In addition, studies of monogenic disease transmission in identical twins have uncovered various nongenetic mechanisms associated with disease. For example, identical twins with the same mutation in the gene associated with Duchenne muscular dystrophy, called DMD, can exhibit strikingly different disease phenotypes due to different patterns of X chromosome inactivation (Abbadi et al., 1994).

Finally, monogenic syndromes can sometimes serve as models for complex diseases. Consider the example of Van der Woude syndrome, which is characterized by lower lip pits, orofacial clefts, and even occasional hypodontia. This disorder is caused by dominant mutations in the IRF6 (interferon regulatory factor 6) gene (Kondo et al., 2002). Scientists have proposed that IRF6 variation may also contribute to isolated cleft lip with or without cleft palate (Zucchero et al., 2004), a complex birth defect suggested to be caused by as many as three to 14 genes (Schliekelman & Slatkin, 2002). Indeed, studies with a large sample data set have shown that IRF6 variation contributes to an expressive proportion of isolated cleft lip with or without cleft palate cases (Zucchero et al., 2004). In related studies, researchers isolated tooth agenesis, another complex phenotype commonly found in the general population and that is present in a subset of cases of Van der Woude syndrome, and they showed that IRF6 variation contributes to this condition as well (Vieira et al., 2007). Such results are of interest because they indicate that the same gene can cause a disease as rare as Van der Woude syndrome (with a frequency of 1:100,000 births; Figure 1) and also contribute to much more common defects, such as isolated cleft lip with or without cleft palate (frequency of 1:700 births) and isolated tooth agenesis (frequency of 1:100 births), that have more complex genetic etiologies.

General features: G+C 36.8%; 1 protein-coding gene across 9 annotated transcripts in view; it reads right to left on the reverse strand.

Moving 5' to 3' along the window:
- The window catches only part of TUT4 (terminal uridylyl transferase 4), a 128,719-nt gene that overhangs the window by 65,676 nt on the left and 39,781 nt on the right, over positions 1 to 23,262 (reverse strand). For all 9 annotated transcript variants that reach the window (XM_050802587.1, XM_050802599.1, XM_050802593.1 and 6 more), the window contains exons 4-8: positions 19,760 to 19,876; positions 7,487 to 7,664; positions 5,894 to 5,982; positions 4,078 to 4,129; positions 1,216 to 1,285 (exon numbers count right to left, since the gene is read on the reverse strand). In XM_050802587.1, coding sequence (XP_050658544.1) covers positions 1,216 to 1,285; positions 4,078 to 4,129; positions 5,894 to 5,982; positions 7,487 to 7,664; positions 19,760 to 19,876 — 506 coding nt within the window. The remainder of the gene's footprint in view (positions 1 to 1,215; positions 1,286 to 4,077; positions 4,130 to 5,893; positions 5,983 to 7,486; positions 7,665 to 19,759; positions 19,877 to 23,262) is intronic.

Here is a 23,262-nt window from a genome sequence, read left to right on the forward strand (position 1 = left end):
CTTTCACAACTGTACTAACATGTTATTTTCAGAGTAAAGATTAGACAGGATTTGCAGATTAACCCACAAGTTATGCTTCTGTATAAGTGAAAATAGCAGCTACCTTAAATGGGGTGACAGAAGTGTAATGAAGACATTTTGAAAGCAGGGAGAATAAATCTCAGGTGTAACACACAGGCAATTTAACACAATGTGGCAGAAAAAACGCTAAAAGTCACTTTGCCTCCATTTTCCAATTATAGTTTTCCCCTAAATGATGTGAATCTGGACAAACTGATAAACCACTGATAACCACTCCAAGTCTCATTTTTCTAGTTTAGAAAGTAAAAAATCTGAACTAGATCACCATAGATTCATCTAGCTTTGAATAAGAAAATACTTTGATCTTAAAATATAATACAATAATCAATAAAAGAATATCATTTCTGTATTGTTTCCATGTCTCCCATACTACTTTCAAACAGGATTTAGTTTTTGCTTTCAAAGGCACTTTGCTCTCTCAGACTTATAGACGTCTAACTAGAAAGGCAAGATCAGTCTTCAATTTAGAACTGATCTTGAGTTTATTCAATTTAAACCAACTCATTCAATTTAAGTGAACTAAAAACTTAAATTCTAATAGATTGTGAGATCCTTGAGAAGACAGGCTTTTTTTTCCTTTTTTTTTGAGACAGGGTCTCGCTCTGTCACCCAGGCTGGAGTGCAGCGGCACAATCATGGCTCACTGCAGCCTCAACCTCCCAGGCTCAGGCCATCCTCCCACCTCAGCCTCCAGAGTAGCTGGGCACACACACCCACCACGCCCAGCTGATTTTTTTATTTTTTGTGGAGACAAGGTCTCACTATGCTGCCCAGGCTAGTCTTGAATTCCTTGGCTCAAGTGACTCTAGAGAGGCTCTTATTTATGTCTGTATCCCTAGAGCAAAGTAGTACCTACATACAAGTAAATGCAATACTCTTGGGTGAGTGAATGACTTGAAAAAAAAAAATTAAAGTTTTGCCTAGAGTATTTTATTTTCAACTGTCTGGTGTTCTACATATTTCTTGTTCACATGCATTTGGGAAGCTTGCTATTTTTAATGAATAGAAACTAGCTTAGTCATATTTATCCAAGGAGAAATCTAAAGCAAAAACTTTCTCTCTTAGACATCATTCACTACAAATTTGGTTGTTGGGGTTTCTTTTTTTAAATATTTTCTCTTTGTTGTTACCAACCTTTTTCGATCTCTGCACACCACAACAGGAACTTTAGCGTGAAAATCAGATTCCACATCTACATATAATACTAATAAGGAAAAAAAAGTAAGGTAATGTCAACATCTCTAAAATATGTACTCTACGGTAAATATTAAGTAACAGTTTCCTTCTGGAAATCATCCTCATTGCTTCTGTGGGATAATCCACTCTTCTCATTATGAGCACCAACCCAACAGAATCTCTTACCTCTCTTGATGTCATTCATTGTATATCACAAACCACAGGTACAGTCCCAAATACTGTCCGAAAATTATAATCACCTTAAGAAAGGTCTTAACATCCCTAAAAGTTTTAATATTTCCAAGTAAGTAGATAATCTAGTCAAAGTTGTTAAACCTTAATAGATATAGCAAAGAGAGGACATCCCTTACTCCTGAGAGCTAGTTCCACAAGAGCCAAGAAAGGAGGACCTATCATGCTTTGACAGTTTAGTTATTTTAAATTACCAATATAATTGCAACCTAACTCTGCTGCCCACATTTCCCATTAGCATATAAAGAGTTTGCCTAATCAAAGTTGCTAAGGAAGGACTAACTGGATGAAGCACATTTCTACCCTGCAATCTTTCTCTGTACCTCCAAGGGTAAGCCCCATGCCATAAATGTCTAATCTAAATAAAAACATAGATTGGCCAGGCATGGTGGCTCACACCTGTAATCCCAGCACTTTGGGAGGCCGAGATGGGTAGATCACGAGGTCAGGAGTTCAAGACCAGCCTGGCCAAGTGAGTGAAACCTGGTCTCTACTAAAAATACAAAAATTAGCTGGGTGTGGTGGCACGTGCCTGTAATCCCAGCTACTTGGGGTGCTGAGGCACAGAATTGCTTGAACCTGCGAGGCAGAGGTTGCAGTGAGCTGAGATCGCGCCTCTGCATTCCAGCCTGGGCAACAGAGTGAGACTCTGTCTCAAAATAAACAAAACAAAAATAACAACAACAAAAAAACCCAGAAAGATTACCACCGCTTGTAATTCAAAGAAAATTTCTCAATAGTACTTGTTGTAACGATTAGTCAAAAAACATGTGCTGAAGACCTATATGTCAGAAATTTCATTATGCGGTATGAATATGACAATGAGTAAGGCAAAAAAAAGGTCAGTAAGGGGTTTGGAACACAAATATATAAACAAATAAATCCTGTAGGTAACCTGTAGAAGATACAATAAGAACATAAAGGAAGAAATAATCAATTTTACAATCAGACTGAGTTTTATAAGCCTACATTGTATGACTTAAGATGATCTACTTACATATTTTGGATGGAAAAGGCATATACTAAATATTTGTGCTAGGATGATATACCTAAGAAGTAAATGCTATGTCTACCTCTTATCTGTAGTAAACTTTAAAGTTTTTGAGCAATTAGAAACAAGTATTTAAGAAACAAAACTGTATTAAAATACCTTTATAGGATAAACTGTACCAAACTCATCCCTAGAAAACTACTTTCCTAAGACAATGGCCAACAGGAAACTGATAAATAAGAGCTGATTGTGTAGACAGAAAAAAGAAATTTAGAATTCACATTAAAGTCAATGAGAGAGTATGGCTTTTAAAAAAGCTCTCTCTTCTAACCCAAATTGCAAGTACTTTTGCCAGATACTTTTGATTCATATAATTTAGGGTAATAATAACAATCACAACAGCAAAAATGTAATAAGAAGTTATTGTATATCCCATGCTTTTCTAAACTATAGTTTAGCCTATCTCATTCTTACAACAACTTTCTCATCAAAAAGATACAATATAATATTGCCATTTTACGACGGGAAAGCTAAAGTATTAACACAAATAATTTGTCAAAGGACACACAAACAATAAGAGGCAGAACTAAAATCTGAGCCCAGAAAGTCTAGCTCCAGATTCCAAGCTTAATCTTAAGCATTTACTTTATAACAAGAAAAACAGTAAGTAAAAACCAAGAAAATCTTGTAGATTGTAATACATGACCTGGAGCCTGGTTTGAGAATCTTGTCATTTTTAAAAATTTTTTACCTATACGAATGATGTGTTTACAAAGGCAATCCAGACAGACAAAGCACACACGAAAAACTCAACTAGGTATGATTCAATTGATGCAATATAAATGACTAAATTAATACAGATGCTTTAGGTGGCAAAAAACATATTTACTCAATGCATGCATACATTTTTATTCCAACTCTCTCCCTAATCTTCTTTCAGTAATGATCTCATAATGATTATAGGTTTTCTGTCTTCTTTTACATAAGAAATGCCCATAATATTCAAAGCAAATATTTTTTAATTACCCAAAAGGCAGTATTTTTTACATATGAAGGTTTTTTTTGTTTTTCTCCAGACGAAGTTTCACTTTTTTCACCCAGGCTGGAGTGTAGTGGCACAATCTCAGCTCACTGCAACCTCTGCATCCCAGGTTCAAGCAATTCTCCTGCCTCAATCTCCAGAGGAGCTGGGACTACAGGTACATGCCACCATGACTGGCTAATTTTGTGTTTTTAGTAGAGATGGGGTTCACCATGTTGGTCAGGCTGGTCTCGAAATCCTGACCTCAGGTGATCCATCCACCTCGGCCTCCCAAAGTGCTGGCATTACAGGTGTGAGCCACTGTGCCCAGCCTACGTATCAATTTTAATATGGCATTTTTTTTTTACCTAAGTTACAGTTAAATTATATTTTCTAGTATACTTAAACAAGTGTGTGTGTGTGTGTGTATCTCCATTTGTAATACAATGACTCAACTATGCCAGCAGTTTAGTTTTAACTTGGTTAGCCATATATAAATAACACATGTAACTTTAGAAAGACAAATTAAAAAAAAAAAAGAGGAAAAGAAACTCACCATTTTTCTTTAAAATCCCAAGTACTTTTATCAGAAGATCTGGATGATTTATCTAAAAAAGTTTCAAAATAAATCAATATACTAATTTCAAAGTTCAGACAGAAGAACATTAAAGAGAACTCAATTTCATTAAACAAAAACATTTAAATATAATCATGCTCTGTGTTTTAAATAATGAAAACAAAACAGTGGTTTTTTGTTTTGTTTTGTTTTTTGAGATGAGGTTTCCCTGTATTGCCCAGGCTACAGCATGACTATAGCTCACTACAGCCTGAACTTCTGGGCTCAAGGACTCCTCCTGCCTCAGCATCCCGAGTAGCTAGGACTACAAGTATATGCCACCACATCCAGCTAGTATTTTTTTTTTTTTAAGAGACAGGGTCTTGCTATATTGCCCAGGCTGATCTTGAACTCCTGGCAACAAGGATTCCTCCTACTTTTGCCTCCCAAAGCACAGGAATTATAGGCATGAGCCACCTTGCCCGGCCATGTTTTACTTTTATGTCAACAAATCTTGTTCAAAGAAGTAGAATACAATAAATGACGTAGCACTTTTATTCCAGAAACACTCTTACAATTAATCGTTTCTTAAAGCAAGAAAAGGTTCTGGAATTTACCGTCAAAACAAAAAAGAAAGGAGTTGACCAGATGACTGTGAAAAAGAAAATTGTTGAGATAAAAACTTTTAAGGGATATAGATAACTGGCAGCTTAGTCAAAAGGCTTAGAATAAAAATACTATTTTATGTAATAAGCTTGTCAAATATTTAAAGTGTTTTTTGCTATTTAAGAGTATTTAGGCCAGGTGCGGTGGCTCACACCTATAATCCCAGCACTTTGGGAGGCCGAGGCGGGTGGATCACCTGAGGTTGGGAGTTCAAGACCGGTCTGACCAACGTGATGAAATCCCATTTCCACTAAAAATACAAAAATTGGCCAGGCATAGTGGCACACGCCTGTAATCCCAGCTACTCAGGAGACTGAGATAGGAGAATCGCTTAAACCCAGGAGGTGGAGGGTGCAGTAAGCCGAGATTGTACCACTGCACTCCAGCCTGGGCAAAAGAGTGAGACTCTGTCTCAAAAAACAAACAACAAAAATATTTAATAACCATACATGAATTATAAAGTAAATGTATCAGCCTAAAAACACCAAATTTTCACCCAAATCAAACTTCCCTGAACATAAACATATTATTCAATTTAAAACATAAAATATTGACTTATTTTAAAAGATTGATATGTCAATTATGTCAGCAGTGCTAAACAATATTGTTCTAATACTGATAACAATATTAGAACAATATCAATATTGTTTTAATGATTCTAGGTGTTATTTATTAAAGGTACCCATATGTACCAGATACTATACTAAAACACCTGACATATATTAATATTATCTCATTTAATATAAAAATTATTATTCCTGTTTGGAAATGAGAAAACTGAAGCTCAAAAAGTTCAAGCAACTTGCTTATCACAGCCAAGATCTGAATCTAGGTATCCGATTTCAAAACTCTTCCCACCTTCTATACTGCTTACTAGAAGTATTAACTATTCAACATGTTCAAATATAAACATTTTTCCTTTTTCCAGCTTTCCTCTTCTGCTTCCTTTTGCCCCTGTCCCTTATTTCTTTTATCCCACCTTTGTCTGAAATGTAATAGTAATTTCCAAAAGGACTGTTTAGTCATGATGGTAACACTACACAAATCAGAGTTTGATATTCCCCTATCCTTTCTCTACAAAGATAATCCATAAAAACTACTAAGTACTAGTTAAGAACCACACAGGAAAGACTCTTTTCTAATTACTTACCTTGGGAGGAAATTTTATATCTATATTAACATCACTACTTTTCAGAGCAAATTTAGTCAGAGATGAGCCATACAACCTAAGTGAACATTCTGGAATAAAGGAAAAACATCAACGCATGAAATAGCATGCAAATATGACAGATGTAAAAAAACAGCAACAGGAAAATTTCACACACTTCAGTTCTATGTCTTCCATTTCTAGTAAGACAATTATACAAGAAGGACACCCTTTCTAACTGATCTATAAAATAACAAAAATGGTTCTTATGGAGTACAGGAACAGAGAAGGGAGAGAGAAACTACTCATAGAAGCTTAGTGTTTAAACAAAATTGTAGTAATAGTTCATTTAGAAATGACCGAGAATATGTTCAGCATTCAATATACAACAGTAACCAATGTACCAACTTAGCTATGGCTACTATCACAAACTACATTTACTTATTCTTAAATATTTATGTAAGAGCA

From Simple Beginnings to Complex Endings

Armed with knowledge of the human genome sequence and an arsenal of new molecular tools for gene discovery, today's gene hunters are prepared to greatly expand our knowledge of disease-associated genes. Most certainly, our collective knowledge of single-gene diseases, with the help of databases and reference systems, has the potential to advance our understanding of all types of human disease in ways far greater than imagined at the time of each individual discovery.